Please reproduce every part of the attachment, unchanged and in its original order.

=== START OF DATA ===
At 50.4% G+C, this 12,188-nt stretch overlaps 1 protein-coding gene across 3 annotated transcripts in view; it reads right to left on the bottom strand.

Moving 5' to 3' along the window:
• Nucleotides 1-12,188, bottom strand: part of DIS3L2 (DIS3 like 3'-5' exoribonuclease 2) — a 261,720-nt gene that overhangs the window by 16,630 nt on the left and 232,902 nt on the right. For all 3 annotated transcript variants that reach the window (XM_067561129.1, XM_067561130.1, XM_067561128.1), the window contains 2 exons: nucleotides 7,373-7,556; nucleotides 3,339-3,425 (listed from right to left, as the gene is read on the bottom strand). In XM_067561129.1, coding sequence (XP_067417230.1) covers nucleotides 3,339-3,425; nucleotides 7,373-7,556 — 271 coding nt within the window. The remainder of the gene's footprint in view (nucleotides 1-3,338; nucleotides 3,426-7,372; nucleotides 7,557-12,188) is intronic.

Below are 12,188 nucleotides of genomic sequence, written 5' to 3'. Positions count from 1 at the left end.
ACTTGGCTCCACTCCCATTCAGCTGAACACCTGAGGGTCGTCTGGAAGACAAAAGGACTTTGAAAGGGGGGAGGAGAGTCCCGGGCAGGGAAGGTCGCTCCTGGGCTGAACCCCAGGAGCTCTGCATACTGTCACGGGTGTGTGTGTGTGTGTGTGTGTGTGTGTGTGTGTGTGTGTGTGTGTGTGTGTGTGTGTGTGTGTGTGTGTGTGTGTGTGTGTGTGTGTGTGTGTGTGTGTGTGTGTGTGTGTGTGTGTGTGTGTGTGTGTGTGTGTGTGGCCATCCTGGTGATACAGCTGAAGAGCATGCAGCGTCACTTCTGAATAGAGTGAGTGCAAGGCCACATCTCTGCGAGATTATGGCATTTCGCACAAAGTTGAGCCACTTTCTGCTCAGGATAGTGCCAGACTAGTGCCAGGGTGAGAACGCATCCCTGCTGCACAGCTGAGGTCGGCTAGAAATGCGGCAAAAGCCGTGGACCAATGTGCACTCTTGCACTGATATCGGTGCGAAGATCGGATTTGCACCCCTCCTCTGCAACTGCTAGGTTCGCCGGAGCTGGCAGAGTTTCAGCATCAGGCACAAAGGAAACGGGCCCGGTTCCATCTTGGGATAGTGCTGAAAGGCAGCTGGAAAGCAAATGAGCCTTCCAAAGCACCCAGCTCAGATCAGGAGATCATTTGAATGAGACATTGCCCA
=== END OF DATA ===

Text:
At 50.4% G+C, this 12,188-nt stretch overlaps 1 protein-coding gene across 3 annotated transcripts in view; it reads right to left on the bottom strand.

Moving 5' to 3' along the window:
• Nucleotides 1-12,188, bottom strand: part of DIS3L2 (DIS3 like 3'-5' exoribonuclease 2) — a 261,720-nt gene that overhangs the window by 16,630 nt on the left and 232,902 nt on the right. For all 3 annotated transcript variants that reach the window (XM_067561129.1, XM_067561130.1, XM_067561128.1), the window contains 2 exons: nucleotides 7,373-7,556; nucleotides 3,339-3,425 (listed from right to left, as the gene is read on the bottom strand). In XM_067561129.1, coding sequence (XP_067417230.1) covers nucleotides 3,339-3,425; nucleotides 7,373-7,556 — 271 coding nt within the window. The remainder of the gene's footprint in view (nucleotides 1-3,338; nucleotides 3,426-7,372; nucleotides 7,557-12,188) is intronic.

Below are 12,188 nucleotides of genomic sequence, written 5' to 3'. Positions count from 1 at the left end.
ACTTGGCTCCACTCCCATTCAGCTGAACACCTGAGGGTCGTCTGGAAGACAAAAGGACTTTGAAAGGGGGGAGGAGAGTCCCGGGCAGGGAAGGTCGCTCCTGGGCTGAACCCCAGGAGCTCTGCATACTGTCACGGGTGTGTGTGTGTGTGTGTGTGTGTGTGTGTGTGTGTGTGTGTGTGTGTGTGTGTGTGTGTGTGTGTGTGTGTGTGTGTGTGTGTGTGTGTGTGTGTGTGTGTGTGTGTGTGTGTGTGTGTGTGTGTGTGTGTGTGTGTGGCCATCCTGGTGATACAGCTGAAGAGCATGCAGCGTCACTTCTGAATAGAGTGAGTGCAAGGCCACATCTCTGCGAGATTATGGCATTTCGCACAAAGTTGAGCCACTTTCTGCTCAGGATAGTGCCAGACTAGTGCCAGGGTGAGAACGCATCCCTGCTGCACAGCTGAGGTCGGCTAGAAATGCGGCAAAAGCCGTGGACCAATGTGCACTCTTGCACTGATATCGGTGCGAAGATCGGATTTGCACCCCTCCTCTGCAACTGCTAGGTTCGCCGGAGCTGGCAGAGTTTCAGCATCAGGCACAAAGGAAACGGGCCCGGTTCCATCTTGGGATAGTGCTGAAAGGCAGCTGGAAAGCAAATGAGCCTTCCAAAGCACCCAGCTCAGATCAGGAGATCATTTGAATGAGACATTGCCCA